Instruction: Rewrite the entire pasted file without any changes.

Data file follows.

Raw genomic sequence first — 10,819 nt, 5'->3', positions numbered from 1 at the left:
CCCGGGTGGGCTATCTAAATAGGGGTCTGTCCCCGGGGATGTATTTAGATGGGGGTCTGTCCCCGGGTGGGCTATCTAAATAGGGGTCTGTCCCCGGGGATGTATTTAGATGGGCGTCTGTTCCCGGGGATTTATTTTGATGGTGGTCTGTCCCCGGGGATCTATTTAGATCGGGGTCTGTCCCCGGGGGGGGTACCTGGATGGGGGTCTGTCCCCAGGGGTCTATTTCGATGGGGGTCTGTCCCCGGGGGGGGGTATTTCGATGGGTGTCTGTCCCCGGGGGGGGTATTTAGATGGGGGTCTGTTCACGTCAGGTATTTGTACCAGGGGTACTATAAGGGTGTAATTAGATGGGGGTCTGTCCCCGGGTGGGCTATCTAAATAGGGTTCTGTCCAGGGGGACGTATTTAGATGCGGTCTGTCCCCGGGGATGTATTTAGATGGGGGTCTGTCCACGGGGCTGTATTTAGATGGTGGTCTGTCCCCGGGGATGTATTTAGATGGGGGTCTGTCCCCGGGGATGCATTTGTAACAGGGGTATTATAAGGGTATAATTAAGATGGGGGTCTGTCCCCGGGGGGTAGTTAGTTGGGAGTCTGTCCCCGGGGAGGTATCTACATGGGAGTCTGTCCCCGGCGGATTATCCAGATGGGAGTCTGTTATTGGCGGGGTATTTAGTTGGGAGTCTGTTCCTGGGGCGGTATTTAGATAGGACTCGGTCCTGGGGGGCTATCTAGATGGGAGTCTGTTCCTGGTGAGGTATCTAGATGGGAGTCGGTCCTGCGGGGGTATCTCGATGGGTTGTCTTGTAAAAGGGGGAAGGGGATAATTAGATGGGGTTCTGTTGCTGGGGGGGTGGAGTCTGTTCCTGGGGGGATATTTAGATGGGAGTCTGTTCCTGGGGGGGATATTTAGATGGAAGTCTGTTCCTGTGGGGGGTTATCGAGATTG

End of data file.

Raw genomic sequence first — 10,819 nt, 5'->3', positions numbered from 1 at the left:
CCCGGGTGGGCTATCTAAATAGGGGTCTGTCCCCGGGGATGTATTTAGATGGGGGTCTGTCCCCGGGTGGGCTATCTAAATAGGGGTCTGTCCCCGGGGATGTATTTAGATGGGCGTCTGTTCCCGGGGATTTATTTTGATGGTGGTCTGTCCCCGGGGATCTATTTAGATCGGGGTCTGTCCCCGGGGGGGGTACCTGGATGGGGGTCTGTCCCCAGGGGTCTATTTCGATGGGGGTCTGTCCCCGGGGGGGGGTATTTCGATGGGTGTCTGTCCCCGGGGGGGGTATTTAGATGGGGGTCTGTTCACGTCAGGTATTTGTACCAGGGGTACTATAAGGGTGTAATTAGATGGGGGTCTGTCCCCGGGTGGGCTATCTAAATAGGGTTCTGTCCAGGGGGACGTATTTAGATGCGGTCTGTCCCCGGGGATGTATTTAGATGGGGGTCTGTCCACGGGGCTGTATTTAGATGGTGGTCTGTCCCCGGGGATGTATTTAGATGGGGGTCTGTCCCCGGGGATGCATTTGTAACAGGGGTATTATAAGGGTATAATTAAGATGGGGGTCTGTCCCCGGGGGGTAGTTAGTTGGGAGTCTGTCCCCGGGGAGGTATCTACATGGGAGTCTGTCCCCGGCGGATTATCCAGATGGGAGTCTGTTATTGGCGGGGTATTTAGTTGGGAGTCTGTTCCTGGGGCGGTATTTAGATAGGACTCGGTCCTGGGGGGCTATCTAGATGGGAGTCTGTTCCTGGTGAGGTATCTAGATGGGAGTCGGTCCTGCGGGGGTATCTCGATGGGTTGTCTTGTAAAAGGGGGAAGGGGATAATTAGATGGGGTTCTGTTGCTGGGGGGGTGGAGTCTGTTCCTGGGGGGATATTTAGATGGGAGTCTGTTCCTGGGGGGGATATTTAGATGGAAGTCTGTTCCTGTGGGGGGTTATCGAGATTG